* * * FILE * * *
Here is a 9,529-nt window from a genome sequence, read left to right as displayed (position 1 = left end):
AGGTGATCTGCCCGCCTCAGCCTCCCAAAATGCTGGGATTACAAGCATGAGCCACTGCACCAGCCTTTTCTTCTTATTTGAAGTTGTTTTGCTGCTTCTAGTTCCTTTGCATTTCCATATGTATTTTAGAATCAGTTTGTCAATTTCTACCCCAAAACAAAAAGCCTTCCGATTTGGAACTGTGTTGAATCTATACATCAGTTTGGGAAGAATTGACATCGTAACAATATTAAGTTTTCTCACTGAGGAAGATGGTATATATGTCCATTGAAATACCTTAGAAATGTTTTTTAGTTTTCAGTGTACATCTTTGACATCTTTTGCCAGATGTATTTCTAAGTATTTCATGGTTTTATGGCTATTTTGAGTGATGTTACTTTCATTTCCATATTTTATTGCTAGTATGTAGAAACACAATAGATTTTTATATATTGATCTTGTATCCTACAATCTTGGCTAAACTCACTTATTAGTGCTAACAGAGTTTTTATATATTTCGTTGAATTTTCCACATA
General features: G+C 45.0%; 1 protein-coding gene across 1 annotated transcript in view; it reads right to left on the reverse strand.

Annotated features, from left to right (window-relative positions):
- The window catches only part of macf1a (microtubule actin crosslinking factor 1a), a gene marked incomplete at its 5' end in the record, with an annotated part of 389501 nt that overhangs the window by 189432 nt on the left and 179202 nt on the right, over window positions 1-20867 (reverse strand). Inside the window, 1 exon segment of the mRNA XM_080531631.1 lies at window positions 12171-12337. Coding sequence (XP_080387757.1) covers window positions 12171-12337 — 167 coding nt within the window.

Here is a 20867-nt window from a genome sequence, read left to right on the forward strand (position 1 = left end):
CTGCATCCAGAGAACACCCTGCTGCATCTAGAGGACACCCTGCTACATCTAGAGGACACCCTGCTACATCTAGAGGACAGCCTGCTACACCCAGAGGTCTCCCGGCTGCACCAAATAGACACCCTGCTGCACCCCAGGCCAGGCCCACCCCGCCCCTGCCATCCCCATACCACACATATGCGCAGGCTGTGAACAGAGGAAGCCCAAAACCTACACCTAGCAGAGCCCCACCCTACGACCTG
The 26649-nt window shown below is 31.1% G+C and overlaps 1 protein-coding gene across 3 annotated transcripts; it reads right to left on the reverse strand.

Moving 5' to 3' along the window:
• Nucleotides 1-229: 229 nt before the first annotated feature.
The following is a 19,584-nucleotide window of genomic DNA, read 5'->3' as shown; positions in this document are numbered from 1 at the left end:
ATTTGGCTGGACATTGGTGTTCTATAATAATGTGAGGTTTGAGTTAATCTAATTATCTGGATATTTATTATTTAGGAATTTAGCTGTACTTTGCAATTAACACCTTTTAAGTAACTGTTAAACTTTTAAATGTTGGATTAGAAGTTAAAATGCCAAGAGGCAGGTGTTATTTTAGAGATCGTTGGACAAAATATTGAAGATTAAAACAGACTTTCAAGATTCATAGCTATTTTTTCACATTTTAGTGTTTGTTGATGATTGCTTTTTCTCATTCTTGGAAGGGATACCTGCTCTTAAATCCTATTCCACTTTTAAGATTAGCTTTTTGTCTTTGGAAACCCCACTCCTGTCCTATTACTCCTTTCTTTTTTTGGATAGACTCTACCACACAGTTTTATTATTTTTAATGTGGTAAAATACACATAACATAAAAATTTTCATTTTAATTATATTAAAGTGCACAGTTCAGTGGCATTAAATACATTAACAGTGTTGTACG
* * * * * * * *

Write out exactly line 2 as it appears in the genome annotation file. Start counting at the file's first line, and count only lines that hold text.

AGGTGATCTGCCCGCCTCAGCCTCCCAAAATGCTGGGATTACAAGCATGAGCCACTGCACCAGCCTTTTCTTCTTATTTGAAGTTGTTTTGCTGCTTCTAGTTCCTTTGCATTTCCATATGTATTTTAGAATCAGTTTGTCAATTTCTACCCCAAAACAAAAAGCCTTCCGATTTGGAACTGTGTTGAATCTATACATCAGTTTGGGAAGAATTGACATCGTAACAATATTAAGTTTTCTCACTGAGGAAGATGGTATATATGTCCATTGAAATACCTTAGAAATGTTTTTTAGTTTTCAGTGTACATCTTTGACATCTTTTGCCAGATGTATTTCTAAGTATTTCATGGTTTTATGGCTATTTTGAGTGATGTTACTTTCATTTCCATATTTTATTGCTAGTATGTAGAAACACAATAGATTTTTATATATTGATCTTGTATCCTACAATCTTGGCTAAACTCACTTATTAGTGCTAACAGAGTTTTTATATATTTCGTTGAATTTTCCACATA